NI police ombudsman confirms data handover in collusion investigation

Information disclosed to relatives of those killed in Dublin and Monaghan bombings

Hundreds of documents relating to the alleged collusion of RUC officers with a loyalist terror gang in the 1970s have been handed over to the Police Ombudsman for Northern Ireland.

The ombudsman, Dr Michael Maguire, is investigating the activities of the Glennane gang which has been implicated in 120 murders during the Troubles, including the Dublin and Monaghan bombings.

The investigation, called Operation Newham, includes not just the Glennane gang but other activities by the Ulster Volunteer Force (UVF) in mid-Ulster.

A spokesman for the ombudsman confirmed: “We have received material from a range of agencies as part of our Operation Newham investigation which is considering the actions of police officers in relation to the mid-Ulster UVF in the 1970s.


"This has included information from the MoD [Ministry of Defence], PSNI [Police Service of Northern Ireland], An Garda Síochána and various other departments which hold material of relevance to Operation Newham."

The document handover was in response to a request from the ombudsman’s office.

The Glennane gang operated out of South Armagh and was active on both sides of the Border. It has been implicated in the Miami Showband massacre of 1975 along with bombings in Belturbet, Dundalk and Castleblayney in the 1970s.

Officials from the ombudsman’s office met the Justice for the Forgotten group in Dublin on April 24th at which they disclosed the handover of the documents.


Justice for the Forgotten has been campaigning to find out who bombed Dublin and Monaghan.

Spokeswoman Margaret Urwin said it was unclear if the documents in question pertained to the Dublin and Monaghan bombings or to other killings carried out by the gang. She said it is likely to delay the publication of the ombudsman's report into Operation Newham.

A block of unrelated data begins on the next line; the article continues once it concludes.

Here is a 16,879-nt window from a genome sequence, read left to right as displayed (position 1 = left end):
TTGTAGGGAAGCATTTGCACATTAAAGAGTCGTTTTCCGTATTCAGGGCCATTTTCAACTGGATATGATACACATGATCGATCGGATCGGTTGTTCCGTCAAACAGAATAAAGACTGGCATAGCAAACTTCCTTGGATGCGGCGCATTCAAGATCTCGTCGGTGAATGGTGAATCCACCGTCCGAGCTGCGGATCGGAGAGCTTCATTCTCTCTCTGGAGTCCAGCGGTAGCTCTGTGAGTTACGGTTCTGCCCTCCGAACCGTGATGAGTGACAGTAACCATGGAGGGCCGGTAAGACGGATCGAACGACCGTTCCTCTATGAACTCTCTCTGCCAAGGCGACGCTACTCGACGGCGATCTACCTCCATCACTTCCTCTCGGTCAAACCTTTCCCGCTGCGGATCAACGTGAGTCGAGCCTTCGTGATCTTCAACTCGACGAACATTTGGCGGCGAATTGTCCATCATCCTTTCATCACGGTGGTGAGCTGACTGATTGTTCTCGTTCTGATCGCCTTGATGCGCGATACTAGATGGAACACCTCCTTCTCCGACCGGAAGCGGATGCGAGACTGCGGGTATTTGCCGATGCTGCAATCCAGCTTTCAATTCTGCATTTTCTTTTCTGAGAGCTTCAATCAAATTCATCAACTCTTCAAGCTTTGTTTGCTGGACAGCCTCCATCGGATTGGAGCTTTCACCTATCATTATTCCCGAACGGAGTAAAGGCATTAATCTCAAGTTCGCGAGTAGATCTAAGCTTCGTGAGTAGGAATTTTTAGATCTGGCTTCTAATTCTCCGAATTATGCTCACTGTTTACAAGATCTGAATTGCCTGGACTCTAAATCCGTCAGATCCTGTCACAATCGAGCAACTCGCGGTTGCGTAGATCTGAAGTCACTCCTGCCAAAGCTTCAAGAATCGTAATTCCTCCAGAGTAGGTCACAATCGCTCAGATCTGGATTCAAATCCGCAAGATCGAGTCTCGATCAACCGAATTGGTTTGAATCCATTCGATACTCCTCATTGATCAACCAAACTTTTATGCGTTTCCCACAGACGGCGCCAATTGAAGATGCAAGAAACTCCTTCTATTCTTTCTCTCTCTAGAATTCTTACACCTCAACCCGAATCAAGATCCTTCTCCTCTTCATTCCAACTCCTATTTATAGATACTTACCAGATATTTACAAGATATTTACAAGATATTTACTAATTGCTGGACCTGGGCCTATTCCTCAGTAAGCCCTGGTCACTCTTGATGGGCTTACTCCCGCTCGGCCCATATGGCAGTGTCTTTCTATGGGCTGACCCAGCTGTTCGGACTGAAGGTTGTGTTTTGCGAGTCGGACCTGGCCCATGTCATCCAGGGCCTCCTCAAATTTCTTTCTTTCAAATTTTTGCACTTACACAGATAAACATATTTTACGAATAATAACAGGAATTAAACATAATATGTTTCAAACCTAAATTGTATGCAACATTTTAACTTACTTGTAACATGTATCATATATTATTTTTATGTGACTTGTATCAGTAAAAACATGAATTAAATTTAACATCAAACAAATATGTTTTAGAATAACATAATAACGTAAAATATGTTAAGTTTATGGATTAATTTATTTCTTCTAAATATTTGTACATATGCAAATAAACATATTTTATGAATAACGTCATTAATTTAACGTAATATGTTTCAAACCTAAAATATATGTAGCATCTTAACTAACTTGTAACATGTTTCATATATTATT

“This could put off the day when the report is complete because he [the ombudsman] has so much material to examine,” she said.

More than 100 relatives and friends attended the annual commemoration for the victims of the bombings on Thursday. The ceremony took place at the monument erected in Talbot Street, Dublin, to remember the dead.

A total of 34 people (27 from Dublin and seven from Monaghan) were killed on Friday, May 17th, 1974.

Minister for Justice Charlie Flanagan said the Government remained committed to finding out the truth about the bombings and he shared the frustration of relatives who have waited so long for answers.

Mr Flanagan said the Stormont House Agreement of 2014 had made provision for the setting up of legacy bodies in relation to the Troubles.

The British government last week launched the consultation on the draft legislation which would establish the investigating bodies.

Mr Flanagan added: “Dealing effectively with the legacy of the past will be one way to honour the memory of all those killed and injured in the dark days of the Troubles, including those victims of the Dublin and Monaghan bombings who are foremost in our thoughts today.”

Ronan McGreevy

Ronan McGreevy

Ronan McGreevy is a news reporter with The Irish Times